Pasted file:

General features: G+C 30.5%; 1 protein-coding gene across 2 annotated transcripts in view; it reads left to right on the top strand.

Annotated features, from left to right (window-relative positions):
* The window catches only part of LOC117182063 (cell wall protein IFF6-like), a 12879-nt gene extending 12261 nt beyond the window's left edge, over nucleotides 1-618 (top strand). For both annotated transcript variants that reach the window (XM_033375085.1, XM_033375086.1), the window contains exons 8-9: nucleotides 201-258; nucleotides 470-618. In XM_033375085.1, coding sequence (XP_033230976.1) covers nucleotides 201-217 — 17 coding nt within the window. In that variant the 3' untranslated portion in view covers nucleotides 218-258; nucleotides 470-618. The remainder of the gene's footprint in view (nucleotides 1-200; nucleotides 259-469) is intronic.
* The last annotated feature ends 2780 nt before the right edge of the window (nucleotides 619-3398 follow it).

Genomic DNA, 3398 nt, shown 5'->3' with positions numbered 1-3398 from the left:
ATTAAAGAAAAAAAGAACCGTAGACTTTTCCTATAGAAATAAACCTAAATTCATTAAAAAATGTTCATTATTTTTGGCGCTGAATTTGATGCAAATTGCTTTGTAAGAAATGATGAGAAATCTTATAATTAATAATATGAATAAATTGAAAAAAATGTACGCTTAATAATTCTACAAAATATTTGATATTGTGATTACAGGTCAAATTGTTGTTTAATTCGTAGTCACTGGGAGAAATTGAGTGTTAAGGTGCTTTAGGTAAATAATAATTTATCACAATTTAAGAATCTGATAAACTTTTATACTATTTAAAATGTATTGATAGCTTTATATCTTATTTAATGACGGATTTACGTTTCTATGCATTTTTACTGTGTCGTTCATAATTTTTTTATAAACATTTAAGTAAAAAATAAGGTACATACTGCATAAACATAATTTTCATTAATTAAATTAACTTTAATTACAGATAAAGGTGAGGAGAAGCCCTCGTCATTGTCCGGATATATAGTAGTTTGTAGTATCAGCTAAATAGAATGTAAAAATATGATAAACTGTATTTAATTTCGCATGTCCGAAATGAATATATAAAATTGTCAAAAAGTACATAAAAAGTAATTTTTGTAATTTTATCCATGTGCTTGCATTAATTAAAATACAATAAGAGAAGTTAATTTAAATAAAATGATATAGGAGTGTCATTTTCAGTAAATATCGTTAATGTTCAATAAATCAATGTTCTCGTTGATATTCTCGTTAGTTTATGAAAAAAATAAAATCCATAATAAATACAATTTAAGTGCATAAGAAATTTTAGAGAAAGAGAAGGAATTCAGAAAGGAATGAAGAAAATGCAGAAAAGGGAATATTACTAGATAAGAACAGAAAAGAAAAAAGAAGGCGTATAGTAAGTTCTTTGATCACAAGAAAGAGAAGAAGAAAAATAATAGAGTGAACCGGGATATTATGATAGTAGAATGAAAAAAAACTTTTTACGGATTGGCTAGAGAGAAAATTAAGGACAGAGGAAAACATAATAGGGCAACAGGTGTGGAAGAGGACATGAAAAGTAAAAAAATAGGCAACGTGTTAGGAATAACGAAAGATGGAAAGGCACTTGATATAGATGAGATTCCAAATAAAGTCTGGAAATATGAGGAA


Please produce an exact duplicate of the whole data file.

General features: G+C 30.5%; 1 protein-coding gene across 2 annotated transcripts in view; it reads left to right on the top strand.

Annotated features, from left to right (window-relative positions):
* The window catches only part of LOC117182063 (cell wall protein IFF6-like), a 12879-nt gene extending 12261 nt beyond the window's left edge, over nucleotides 1-618 (top strand). For both annotated transcript variants that reach the window (XM_033375085.1, XM_033375086.1), the window contains exons 8-9: nucleotides 201-258; nucleotides 470-618. In XM_033375085.1, coding sequence (XP_033230976.1) covers nucleotides 201-217 — 17 coding nt within the window. In that variant the 3' untranslated portion in view covers nucleotides 218-258; nucleotides 470-618. The remainder of the gene's footprint in view (nucleotides 1-200; nucleotides 259-469) is intronic.
* The last annotated feature ends 2780 nt before the right edge of the window (nucleotides 619-3398 follow it).

Genomic DNA, 3398 nt, shown 5'->3' with positions numbered 1-3398 from the left:
ATTAAAGAAAAAAAGAACCGTAGACTTTTCCTATAGAAATAAACCTAAATTCATTAAAAAATGTTCATTATTTTTGGCGCTGAATTTGATGCAAATTGCTTTGTAAGAAATGATGAGAAATCTTATAATTAATAATATGAATAAATTGAAAAAAATGTACGCTTAATAATTCTACAAAATATTTGATATTGTGATTACAGGTCAAATTGTTGTTTAATTCGTAGTCACTGGGAGAAATTGAGTGTTAAGGTGCTTTAGGTAAATAATAATTTATCACAATTTAAGAATCTGATAAACTTTTATACTATTTAAAATGTATTGATAGCTTTATATCTTATTTAATGACGGATTTACGTTTCTATGCATTTTTACTGTGTCGTTCATAATTTTTTTATAAACATTTAAGTAAAAAATAAGGTACATACTGCATAAACATAATTTTCATTAATTAAATTAACTTTAATTACAGATAAAGGTGAGGAGAAGCCCTCGTCATTGTCCGGATATATAGTAGTTTGTAGTATCAGCTAAATAGAATGTAAAAATATGATAAACTGTATTTAATTTCGCATGTCCGAAATGAATATATAAAATTGTCAAAAAGTACATAAAAAGTAATTTTTGTAATTTTATCCATGTGCTTGCATTAATTAAAATACAATAAGAGAAGTTAATTTAAATAAAATGATATAGGAGTGTCATTTTCAGTAAATATCGTTAATGTTCAATAAATCAATGTTCTCGTTGATATTCTCGTTAGTTTATGAAAAAAATAAAATCCATAATAAATACAATTTAAGTGCATAAGAAATTTTAGAGAAAGAGAAGGAATTCAGAAAGGAATGAAGAAAATGCAGAAAAGGGAATATTACTAGATAAGAACAGAAAAGAAAAAAGAAGGCGTATAGTAAGTTCTTTGATCACAAGAAAGAGAAGAAGAAAAATAATAGAGTGAACCGGGATATTATGATAGTAGAATGAAAAAAAACTTTTTACGGATTGGCTAGAGAGAAAATTAAGGACAGAGGAAAACATAATAGGGCAACAGGTGTGGAAGAGGACATGAAAAGTAAAAAAATAGGCAACGTGTTAGGAATAACGAAAGATGGAAAGGCACTTGATATAGATGAGATTCCAAATAAAGTCTGGAAATATGAGGAA